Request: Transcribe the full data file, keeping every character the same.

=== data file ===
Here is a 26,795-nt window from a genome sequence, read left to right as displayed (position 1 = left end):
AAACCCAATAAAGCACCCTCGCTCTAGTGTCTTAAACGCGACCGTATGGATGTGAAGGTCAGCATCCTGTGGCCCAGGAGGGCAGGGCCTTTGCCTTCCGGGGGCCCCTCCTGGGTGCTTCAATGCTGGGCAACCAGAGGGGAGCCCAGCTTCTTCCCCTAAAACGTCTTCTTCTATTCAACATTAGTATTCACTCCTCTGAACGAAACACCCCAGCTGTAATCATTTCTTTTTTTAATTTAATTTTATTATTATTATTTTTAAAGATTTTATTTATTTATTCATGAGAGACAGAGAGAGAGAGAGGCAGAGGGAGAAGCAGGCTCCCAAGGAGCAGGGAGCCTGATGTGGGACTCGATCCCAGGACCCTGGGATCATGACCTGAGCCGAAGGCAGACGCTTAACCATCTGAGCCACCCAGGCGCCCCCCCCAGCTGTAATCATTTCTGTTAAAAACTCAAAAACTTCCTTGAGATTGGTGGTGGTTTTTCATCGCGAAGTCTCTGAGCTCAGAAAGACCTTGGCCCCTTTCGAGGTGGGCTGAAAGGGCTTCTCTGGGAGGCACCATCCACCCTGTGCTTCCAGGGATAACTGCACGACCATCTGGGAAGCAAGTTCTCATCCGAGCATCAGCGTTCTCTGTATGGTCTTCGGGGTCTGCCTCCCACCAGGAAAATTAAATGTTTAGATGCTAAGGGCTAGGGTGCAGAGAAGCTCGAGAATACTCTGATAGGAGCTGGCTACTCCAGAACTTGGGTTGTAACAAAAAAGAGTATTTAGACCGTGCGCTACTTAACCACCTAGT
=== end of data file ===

Here is a 26,795-nt window from a genome sequence, read left to right as displayed (position 1 = left end):
AAACCCAATAAAGCACCCTCGCTCTAGTGTCTTAAACGCGACCGTATGGATGTGAAGGTCAGCATCCTGTGGCCCAGGAGGGCAGGGCCTTTGCCTTCCGGGGGCCCCTCCTGGGTGCTTCAATGCTGGGCAACCAGAGGGGAGCCCAGCTTCTTCCCCTAAAACGTCTTCTTCTATTCAACATTAGTATTCACTCCTCTGAACGAAACACCCCAGCTGTAATCATTTCTTTTTTTAATTTAATTTTATTATTATTATTTTTAAAGATTTTATTTATTTATTCATGAGAGACAGAGAGAGAGAGAGGCAGAGGGAGAAGCAGGCTCCCAAGGAGCAGGGAGCCTGATGTGGGACTCGATCCCAGGACCCTGGGATCATGACCTGAGCCGAAGGCAGACGCTTAACCATCTGAGCCACCCAGGCGCCCCCCCCAGCTGTAATCATTTCTGTTAAAAACTCAAAAACTTCCTTGAGATTGGTGGTGGTTTTTCATCGCGAAGTCTCTGAGCTCAGAAAGACCTTGGCCCCTTTCGAGGTGGGCTGAAAGGGCTTCTCTGGGAGGCACCATCCACCCTGTGCTTCCAGGGATAACTGCACGACCATCTGGGAAGCAAGTTCTCATCCGAGCATCAGCGTTCTCTGTATGGTCTTCGGGGTCTGCCTCCCACCAGGAAAATTAAATGTTTAGATGCTAAGGGCTAGGGTGCAGAGAAGCTCGAGAATACTCTGATAGGAGCTGGCTACTCCAGAACTTGGGTTGTAACAAAAAAGAGTATTTAGACCGTGCGCTACTTAACCACCTAGT